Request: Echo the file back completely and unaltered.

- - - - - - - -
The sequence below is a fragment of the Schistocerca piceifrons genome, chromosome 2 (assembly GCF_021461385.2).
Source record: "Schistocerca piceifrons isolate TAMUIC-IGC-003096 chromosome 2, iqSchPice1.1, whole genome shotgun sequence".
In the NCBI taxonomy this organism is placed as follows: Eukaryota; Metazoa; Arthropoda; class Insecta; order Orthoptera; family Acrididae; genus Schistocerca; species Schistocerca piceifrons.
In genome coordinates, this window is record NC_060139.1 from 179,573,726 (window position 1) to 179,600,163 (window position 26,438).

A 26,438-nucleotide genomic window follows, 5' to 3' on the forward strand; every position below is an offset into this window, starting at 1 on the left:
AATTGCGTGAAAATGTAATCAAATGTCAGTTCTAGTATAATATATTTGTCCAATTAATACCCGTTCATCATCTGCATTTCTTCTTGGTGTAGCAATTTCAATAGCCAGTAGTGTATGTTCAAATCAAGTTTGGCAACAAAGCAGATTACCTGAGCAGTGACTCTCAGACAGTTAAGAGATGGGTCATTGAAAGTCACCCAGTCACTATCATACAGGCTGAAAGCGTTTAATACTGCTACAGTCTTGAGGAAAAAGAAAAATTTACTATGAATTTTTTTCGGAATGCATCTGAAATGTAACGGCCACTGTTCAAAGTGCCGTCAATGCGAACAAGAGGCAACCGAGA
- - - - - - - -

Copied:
The sequence below is a fragment of the Schistocerca piceifrons genome, chromosome 2 (assembly GCF_021461385.2).
Source record: "Schistocerca piceifrons isolate TAMUIC-IGC-003096 chromosome 2, iqSchPice1.1, whole genome shotgun sequence".
In the NCBI taxonomy this organism is placed as follows: Eukaryota; Metazoa; Arthropoda; class Insecta; order Orthoptera; family Acrididae; genus Schistocerca; species Schistocerca piceifrons.
In genome coordinates, this window is record NC_060139.1 from 179,573,726 (window position 1) to 179,600,163 (window position 26,438).

A 26,438-nucleotide genomic window follows, 5' to 3' on the forward strand; every position below is an offset into this window, starting at 1 on the left:
AATTGCGTGAAAATGTAATCAAATGTCAGTTCTAGTATAATATATTTGTCCAATTAATACCCGTTCATCATCTGCATTTCTTCTTGGTGTAGCAATTTCAATAGCCAGTAGTGTATGTTCAAATCAAGTTTGGCAACAAAGCAGATTACCTGAGCAGTGACTCTCAGACAGTTAAGAGATGGGTCATTGAAAGTCACCCAGTCACTATCATACAGGCTGAAAGCGTTTAATACTGCTACAGTCTTGAGGAAAAAGAAAAATTTACTATGAATTTTTTTCGGAATGCATCTGAAATGTAACGGCCACTGTTCAAAGTGCCGTCAATGCGAACAAGAGGCAACCGAGA